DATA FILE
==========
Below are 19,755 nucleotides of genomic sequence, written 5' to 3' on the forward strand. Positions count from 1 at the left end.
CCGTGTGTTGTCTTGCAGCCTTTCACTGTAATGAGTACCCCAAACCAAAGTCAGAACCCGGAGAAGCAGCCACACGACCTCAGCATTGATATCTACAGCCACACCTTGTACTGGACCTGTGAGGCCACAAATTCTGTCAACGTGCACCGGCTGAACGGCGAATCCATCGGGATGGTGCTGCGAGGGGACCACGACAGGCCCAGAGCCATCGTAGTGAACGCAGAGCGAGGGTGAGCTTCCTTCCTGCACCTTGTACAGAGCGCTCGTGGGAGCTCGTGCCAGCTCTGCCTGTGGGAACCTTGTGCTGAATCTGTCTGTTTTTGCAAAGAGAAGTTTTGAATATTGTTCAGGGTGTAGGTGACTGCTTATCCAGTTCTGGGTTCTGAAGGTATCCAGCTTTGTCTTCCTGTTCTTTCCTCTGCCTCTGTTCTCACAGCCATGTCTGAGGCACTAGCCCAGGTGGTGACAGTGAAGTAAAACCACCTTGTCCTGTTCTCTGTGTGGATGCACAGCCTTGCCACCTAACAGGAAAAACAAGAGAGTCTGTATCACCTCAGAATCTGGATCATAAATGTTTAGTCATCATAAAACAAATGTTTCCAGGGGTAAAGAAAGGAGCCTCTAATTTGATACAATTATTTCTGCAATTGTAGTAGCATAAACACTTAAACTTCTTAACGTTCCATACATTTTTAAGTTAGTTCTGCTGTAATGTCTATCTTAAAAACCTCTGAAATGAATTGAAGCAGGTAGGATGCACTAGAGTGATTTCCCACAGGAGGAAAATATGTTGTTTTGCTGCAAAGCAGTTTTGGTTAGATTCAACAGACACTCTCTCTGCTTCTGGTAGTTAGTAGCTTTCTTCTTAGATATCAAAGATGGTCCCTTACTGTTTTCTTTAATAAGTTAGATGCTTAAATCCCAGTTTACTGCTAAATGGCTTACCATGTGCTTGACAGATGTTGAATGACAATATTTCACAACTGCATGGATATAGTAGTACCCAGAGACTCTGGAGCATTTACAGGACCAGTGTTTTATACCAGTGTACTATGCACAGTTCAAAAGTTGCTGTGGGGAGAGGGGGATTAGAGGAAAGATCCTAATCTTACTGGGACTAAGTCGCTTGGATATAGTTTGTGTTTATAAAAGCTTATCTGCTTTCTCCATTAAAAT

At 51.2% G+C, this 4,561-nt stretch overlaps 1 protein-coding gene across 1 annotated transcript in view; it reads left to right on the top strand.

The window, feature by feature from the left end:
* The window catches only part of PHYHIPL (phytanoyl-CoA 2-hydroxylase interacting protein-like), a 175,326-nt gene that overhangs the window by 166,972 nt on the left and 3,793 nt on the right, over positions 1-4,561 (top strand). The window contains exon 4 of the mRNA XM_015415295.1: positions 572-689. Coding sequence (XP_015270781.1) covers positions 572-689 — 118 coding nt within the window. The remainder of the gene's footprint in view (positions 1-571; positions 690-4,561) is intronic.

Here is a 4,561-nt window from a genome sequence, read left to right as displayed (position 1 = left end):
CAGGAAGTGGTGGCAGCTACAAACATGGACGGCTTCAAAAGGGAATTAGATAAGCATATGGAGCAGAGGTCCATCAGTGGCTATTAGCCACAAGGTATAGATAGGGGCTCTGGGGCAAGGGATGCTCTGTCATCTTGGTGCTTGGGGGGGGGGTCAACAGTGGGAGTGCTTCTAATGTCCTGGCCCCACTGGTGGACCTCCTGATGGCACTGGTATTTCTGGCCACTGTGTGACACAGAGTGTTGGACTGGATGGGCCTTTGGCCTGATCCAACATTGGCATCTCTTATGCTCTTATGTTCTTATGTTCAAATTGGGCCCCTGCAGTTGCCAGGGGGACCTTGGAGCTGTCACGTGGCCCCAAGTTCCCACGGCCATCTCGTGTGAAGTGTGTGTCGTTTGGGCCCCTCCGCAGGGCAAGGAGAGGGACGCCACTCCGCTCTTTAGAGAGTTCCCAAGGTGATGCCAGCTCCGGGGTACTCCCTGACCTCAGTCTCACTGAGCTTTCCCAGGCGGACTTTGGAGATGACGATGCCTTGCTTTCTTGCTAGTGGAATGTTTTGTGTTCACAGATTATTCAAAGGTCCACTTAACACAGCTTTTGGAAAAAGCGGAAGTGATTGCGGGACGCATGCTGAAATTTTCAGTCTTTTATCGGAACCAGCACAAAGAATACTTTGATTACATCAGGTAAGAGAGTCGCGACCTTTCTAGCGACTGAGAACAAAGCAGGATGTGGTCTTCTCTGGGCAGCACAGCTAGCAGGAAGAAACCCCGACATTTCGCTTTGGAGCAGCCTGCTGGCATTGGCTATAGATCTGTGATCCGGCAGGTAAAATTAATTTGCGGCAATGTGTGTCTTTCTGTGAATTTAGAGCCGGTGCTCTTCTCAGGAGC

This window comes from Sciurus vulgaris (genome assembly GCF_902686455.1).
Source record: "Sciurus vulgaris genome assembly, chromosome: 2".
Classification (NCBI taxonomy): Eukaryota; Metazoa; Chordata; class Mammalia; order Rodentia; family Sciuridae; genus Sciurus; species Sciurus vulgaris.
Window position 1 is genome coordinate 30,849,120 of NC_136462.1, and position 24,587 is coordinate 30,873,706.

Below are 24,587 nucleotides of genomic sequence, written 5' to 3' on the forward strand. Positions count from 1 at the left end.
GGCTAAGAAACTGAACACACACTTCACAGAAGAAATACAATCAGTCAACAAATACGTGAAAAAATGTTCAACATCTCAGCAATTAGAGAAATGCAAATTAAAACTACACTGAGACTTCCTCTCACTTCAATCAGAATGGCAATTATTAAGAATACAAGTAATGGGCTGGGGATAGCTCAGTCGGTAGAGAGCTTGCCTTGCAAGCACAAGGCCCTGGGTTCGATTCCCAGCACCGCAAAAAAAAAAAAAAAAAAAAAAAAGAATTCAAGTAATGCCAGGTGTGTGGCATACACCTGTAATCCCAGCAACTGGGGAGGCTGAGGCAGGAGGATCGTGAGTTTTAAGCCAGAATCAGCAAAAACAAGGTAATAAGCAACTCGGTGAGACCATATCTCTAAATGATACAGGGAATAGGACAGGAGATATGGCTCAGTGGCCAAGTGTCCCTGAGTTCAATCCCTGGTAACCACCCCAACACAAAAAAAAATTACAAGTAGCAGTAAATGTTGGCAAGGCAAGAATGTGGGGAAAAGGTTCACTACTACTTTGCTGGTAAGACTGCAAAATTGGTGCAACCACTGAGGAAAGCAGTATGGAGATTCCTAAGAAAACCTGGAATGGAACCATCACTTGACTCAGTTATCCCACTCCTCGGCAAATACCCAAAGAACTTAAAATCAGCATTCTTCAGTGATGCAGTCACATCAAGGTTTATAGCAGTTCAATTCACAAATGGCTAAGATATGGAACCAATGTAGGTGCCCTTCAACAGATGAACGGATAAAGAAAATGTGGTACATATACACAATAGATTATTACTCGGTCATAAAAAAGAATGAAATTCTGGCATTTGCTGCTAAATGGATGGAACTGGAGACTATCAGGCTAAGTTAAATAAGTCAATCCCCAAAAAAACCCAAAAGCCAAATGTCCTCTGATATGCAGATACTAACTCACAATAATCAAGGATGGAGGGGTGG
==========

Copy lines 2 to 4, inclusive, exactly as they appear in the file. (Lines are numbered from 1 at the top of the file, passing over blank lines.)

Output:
CCGTGTGTTGTCTTGCAGCCTTTCACTGTAATGAGTACCCCAAACCAAAGTCAGAACCCGGAGAAGCAGCCACACGACCTCAGCATTGATATCTACAGCCACACCTTGTACTGGACCTGTGAGGCCACAAATTCTGTCAACGTGCACCGGCTGAACGGCGAATCCATCGGGATGGTGCTGCGAGGGGACCACGACAGGCCCAGAGCCATCGTAGTGAACGCAGAGCGAGGGTGAGCTTCCTTCCTGCACCTTGTACAGAGCGCTCGTGGGAGCTCGTGCCAGCTCTGCCTGTGGGAACCTTGTGCTGAATCTGTCTGTTTTTGCAAAGAGAAGTTTTGAATATTGTTCAGGGTGTAGGTGACTGCTTATCCAGTTCTGGGTTCTGAAGGTATCCAGCTTTGTCTTCCTGTTCTTTCCTCTGCCTCTGTTCTCACAGCCATGTCTGAGGCACTAGCCCAGGTGGTGACAGTGAAGTAAAACCACCTTGTCCTGTTCTCTGTGTGGATGCACAGCCTTGCCACCTAACAGGAAAAACAAGAGAGTCTGTATCACCTCAGAATCTGGATCATAAATGTTTAGTCATCATAAAACAAATGTTTCCAGGGGTAAAGAAAGGAGCCTCTAATTTGATACAATTATTTCTGCAATTGTAGTAGCATAAACACTTAAACTTCTTAACGTTCCATACATTTTTAAGTTAGTTCTGCTGTAATGTCTATCTTAAAAACCTCTGAAATGAATTGAAGCAGGTAGGATGCACTAGAGTGATTTCCCACAGGAGGAAAATATGTTGTTTTGCTGCAAAGCAGTTTTGGTTAGATTCAACAGACACTCTCTCTGCTTCTGGTAGTTAGTAGCTTTCTTCTTAGATATCAAAGATGGTCCCTTACTGTTTTCTTTAATAAGTTAGATGCTTAAATCCCAGTTTACTGCTAAATGGCTTACCATGTGCTTGACAGATGTTGAATGACAATATTTCACAACTGCATGGATATAGTAGTACCCAGAGACTCTGGAGCATTTACAGGACCAGTGTTTTATACCAGTGTACTATGCACAGTTCAAAAGTTGCTGTGGGGAGAGGGGGATTAGAGGAAAGATCCTAATCTTACTGGGACTAAGTCGCTTGGATATAGTTTGTGTTTATAAAAGCTTATCTGCTTTCTCCATTAAAAT

At 51.2% G+C, this 4,561-nt stretch overlaps 1 protein-coding gene across 1 annotated transcript in view; it reads left to right on the top strand.

The window, feature by feature from the left end: